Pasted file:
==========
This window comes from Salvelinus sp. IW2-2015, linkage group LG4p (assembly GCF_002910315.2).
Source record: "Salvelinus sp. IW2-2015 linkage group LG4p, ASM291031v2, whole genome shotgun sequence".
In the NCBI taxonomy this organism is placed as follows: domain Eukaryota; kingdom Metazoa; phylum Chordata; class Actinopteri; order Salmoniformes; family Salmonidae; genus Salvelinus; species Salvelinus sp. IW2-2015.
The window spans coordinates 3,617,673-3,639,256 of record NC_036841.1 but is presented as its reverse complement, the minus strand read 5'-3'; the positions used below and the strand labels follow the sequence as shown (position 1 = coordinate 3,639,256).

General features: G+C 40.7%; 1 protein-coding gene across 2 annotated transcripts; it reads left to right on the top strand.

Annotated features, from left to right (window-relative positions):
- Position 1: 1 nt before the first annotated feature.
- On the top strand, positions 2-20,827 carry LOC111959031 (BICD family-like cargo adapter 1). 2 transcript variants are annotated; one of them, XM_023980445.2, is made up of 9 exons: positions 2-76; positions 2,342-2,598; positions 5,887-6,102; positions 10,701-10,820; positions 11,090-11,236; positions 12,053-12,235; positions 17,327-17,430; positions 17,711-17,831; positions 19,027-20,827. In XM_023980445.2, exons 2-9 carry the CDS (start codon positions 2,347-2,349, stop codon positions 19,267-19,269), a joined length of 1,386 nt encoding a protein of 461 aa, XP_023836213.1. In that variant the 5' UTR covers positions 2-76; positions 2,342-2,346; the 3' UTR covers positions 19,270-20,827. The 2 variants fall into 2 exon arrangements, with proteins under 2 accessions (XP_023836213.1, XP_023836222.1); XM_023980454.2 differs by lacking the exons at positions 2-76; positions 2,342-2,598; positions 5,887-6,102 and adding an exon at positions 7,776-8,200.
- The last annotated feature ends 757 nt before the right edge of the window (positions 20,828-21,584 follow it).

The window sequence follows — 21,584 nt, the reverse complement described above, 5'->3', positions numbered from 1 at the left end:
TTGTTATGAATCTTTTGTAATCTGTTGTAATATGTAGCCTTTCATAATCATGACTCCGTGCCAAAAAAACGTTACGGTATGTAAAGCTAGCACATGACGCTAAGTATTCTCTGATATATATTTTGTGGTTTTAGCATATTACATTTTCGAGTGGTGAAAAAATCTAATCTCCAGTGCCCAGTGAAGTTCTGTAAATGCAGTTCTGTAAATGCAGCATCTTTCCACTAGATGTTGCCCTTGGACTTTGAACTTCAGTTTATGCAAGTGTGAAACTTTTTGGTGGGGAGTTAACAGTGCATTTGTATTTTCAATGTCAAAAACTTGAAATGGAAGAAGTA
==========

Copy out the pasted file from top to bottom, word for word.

This window comes from Salvelinus sp. IW2-2015, linkage group LG4p (assembly GCF_002910315.2).
Source record: "Salvelinus sp. IW2-2015 linkage group LG4p, ASM291031v2, whole genome shotgun sequence".
In the NCBI taxonomy this organism is placed as follows: domain Eukaryota; kingdom Metazoa; phylum Chordata; class Actinopteri; order Salmoniformes; family Salmonidae; genus Salvelinus; species Salvelinus sp. IW2-2015.
The window spans coordinates 3,617,673-3,639,256 of record NC_036841.1 but is presented as its reverse complement, the minus strand read 5'-3'; the positions used below and the strand labels follow the sequence as shown (position 1 = coordinate 3,639,256).

General features: G+C 40.7%; 1 protein-coding gene across 2 annotated transcripts; it reads left to right on the top strand.

Annotated features, from left to right (window-relative positions):
- Position 1: 1 nt before the first annotated feature.
- On the top strand, positions 2-20,827 carry LOC111959031 (BICD family-like cargo adapter 1). 2 transcript variants are annotated; one of them, XM_023980445.2, is made up of 9 exons: positions 2-76; positions 2,342-2,598; positions 5,887-6,102; positions 10,701-10,820; positions 11,090-11,236; positions 12,053-12,235; positions 17,327-17,430; positions 17,711-17,831; positions 19,027-20,827. In XM_023980445.2, exons 2-9 carry the CDS (start codon positions 2,347-2,349, stop codon positions 19,267-19,269), a joined length of 1,386 nt encoding a protein of 461 aa, XP_023836213.1. In that variant the 5' UTR covers positions 2-76; positions 2,342-2,346; the 3' UTR covers positions 19,270-20,827. The 2 variants fall into 2 exon arrangements, with proteins under 2 accessions (XP_023836213.1, XP_023836222.1); XM_023980454.2 differs by lacking the exons at positions 2-76; positions 2,342-2,598; positions 5,887-6,102 and adding an exon at positions 7,776-8,200.
- The last annotated feature ends 757 nt before the right edge of the window (positions 20,828-21,584 follow it).

The window sequence follows — 21,584 nt, the reverse complement described above, 5'->3', positions numbered from 1 at the left end:
TTGTTATGAATCTTTTGTAATCTGTTGTAATATGTAGCCTTTCATAATCATGACTCCGTGCCAAAAAAACGTTACGGTATGTAAAGCTAGCACATGACGCTAAGTATTCTCTGATATATATTTTGTGGTTTTAGCATATTACATTTTCGAGTGGTGAAAAAATCTAATCTCCAGTGCCCAGTGAAGTTCTGTAAATGCAGTTCTGTAAATGCAGCATCTTTCCACTAGATGTTGCCCTTGGACTTTGAACTTCAGTTTATGCAAGTGTGAAACTTTTTGGTGGGGAGTTAACAGTGCATTTGTATTTTCAATGTCAAAAACTTGAAATGGAAGAAGTA